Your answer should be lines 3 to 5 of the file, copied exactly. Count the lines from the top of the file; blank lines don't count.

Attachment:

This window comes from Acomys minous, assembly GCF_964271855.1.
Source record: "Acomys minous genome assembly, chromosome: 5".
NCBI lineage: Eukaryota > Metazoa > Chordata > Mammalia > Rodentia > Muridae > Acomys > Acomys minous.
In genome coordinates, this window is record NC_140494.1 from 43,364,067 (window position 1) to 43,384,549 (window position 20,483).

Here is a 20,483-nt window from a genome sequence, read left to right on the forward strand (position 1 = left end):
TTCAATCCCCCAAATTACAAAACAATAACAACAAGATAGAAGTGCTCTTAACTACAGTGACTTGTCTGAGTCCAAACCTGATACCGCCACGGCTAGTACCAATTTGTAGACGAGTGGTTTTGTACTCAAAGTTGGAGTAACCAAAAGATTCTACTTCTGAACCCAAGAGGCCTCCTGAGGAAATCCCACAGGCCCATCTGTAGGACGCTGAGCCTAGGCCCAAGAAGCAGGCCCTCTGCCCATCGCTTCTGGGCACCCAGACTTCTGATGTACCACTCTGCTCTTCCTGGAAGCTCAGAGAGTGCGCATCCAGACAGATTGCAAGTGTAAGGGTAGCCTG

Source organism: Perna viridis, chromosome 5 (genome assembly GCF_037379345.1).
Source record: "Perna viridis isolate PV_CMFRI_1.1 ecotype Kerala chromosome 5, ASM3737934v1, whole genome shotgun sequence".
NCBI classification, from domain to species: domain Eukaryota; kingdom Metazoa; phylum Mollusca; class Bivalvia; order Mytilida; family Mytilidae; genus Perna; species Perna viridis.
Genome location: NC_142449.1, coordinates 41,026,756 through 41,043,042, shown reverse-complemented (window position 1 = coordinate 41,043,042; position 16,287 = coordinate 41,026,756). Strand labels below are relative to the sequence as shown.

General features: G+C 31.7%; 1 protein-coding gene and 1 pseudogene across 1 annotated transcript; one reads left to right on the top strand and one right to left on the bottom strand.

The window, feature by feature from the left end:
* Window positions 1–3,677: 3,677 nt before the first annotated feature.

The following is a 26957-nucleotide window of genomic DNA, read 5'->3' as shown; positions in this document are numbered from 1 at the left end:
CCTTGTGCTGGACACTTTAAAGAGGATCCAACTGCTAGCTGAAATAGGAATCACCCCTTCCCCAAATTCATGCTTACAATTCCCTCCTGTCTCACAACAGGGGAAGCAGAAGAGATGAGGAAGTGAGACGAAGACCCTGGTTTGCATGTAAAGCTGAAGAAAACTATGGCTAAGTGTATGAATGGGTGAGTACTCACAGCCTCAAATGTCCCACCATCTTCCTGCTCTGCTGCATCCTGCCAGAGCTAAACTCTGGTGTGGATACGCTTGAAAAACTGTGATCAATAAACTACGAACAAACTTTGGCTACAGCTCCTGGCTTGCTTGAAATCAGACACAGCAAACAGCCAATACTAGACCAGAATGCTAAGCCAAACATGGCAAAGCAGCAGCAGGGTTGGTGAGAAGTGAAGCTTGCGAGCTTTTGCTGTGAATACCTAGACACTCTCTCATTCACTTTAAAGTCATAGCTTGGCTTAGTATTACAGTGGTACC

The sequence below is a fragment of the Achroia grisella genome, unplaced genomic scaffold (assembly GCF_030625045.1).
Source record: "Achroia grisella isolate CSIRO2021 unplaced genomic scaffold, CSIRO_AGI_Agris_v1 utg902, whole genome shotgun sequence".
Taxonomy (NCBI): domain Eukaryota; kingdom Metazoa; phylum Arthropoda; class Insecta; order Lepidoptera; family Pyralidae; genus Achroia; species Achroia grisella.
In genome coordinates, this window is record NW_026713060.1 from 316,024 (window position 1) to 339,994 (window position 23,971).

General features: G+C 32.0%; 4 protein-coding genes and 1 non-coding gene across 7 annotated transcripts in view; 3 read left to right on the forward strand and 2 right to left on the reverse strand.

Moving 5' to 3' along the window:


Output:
NCBI lineage: Eukaryota > Metazoa > Chordata > Mammalia > Rodentia > Muridae > Acomys > Acomys minous.
In genome coordinates, this window is record NC_140494.1 from 43,364,067 (window position 1) to 43,384,549 (window position 20,483).

Here is a 20,483-nt window from a genome sequence, read left to right on the forward strand (position 1 = left end):